Filmmaker: Prince May Have Had a Will After All

Speculation suggests that the document may be in Canada, author/filmmaker Ian Halperin tells TheWrap

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A filmmaker researching Prince’s final days says insiders he’s spoken to insist that Prince did have a will after all, contrary to legal papers filed by his sister.

Ian Halperin, who is collaborating on a documentary about the hours before Prince died April 21 at 57, told TheWrap on Wednesday that the people he’s spoken to insist that Prince had a will, and that the authorities haven’t done due diligence to locate it.

Halperin, a #1 New York Times best-selling author and award-winning filmmaker, said that there’s speculation that the will could be in Canada. Prince formerly owned a home in Toronto, and according to Halperin, the musician had a relationship with a woman from Montreal with whom he was enamored.

Halperin, the author of “Whitney & Bobbi Kristina: The Deadly Price of Fame” and the newly published “Kardashian Dynasty: The Controversial Rise of America’s Royal Family,” among many other works, said he’s been told there are friends and family members of the musician who could have an interest in concealing the will, as they might not have benefited from it.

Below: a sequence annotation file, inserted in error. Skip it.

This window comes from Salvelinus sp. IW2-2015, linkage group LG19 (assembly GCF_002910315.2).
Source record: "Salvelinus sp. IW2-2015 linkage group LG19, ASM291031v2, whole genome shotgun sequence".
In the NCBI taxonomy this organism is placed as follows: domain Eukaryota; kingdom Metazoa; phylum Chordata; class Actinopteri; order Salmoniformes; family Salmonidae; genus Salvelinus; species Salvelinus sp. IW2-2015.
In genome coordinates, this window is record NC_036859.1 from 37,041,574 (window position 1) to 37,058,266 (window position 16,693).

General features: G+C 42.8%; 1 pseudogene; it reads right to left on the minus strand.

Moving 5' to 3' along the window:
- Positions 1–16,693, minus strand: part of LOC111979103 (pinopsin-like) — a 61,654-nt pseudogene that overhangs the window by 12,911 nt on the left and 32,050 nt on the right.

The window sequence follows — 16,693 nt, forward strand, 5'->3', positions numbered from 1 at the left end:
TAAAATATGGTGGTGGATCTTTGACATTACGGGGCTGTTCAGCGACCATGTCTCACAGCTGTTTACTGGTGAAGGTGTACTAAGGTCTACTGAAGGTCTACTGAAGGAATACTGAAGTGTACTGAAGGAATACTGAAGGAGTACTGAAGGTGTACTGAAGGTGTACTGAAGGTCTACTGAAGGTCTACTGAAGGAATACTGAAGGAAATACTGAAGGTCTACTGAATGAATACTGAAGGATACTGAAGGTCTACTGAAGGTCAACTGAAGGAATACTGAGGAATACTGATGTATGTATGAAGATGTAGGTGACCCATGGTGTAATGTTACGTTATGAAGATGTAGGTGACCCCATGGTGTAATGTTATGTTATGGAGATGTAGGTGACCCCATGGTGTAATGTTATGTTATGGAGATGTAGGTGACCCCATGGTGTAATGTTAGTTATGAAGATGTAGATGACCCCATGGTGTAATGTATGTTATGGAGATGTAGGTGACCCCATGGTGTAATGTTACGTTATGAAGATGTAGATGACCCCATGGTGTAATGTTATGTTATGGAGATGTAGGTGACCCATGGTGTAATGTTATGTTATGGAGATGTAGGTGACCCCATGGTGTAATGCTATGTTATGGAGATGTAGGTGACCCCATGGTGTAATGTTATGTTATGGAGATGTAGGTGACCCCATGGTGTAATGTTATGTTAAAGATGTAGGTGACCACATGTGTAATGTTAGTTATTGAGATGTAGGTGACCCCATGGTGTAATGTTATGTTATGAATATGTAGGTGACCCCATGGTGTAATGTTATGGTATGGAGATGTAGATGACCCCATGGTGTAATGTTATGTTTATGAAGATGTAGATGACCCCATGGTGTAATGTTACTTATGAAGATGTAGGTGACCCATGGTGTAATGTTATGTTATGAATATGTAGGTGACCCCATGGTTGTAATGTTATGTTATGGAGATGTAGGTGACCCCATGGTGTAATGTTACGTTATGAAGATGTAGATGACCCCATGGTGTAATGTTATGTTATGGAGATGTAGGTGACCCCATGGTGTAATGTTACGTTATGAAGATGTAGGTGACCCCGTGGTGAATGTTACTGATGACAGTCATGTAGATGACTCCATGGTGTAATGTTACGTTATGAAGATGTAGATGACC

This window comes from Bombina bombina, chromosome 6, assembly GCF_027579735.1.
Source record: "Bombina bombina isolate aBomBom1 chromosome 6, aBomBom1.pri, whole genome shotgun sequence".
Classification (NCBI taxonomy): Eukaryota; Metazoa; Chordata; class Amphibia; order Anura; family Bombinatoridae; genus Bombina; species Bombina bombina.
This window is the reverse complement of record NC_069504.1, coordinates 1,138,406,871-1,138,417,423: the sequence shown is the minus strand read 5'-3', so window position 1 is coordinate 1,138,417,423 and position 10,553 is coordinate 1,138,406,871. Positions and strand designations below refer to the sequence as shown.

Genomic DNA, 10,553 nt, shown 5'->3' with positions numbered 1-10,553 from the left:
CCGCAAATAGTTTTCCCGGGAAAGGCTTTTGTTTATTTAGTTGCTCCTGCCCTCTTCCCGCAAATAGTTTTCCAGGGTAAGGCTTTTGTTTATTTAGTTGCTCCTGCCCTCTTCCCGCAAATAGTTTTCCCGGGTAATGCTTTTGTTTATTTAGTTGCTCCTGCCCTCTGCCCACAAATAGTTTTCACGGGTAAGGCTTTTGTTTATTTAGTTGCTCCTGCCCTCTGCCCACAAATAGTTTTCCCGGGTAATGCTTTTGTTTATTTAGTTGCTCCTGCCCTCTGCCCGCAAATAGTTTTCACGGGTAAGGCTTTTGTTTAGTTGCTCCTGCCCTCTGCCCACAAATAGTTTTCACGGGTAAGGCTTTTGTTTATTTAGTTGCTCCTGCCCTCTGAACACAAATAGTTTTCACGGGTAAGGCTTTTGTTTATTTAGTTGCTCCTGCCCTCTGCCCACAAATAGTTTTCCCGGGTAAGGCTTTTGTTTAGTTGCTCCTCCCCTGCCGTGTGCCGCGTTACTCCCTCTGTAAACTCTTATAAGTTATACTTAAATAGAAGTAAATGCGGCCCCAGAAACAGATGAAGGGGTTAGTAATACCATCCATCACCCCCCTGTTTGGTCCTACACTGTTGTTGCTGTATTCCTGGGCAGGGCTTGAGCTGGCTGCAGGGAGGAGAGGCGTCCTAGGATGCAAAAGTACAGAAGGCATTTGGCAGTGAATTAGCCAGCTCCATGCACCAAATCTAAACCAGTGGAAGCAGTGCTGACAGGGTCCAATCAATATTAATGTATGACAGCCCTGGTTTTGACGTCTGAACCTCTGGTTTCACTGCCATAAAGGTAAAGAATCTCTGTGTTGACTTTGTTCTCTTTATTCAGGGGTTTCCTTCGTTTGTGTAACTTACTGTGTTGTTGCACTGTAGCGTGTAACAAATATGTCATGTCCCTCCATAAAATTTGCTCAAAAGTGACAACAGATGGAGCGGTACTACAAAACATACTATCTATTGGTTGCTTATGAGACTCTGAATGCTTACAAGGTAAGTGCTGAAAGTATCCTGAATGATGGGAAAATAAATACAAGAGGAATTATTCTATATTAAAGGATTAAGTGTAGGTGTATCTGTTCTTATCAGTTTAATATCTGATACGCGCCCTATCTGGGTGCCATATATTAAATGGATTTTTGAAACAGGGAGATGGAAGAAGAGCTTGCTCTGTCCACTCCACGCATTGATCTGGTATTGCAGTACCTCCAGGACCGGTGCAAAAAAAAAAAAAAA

Tyka Nelson said in a legal filing that Prince died without a will. She was his only full sister, though he also had half-siblings.

Halperin pointed to Prince’s business savvy as further evidence that he would have taken steps to settle his affairs.

“He was one of the shrewdest people in the entertainment industry,” Halperin said.

Prince was found unresponsive in the elevator of his Paisley Park home days after reportedly being treated for an overdose of the opioid painkiller Percocet. Responders were unable to revive him.

The musician reportedly had painkillers in his possession at the time of his death, and Prince staffers reached out to Mill Valley, California addiction specialist Howard Kornfeld the day before Prince’s death to treat the musician.

The results of an April 22 autopsy are still pending.

According to the Minneapolis StarTribune, Judge Kevin Eide put a four-month cap on filing notice of inheritance claims. But Halperin told TheWrap that authorities would be better off taking a year to find the will.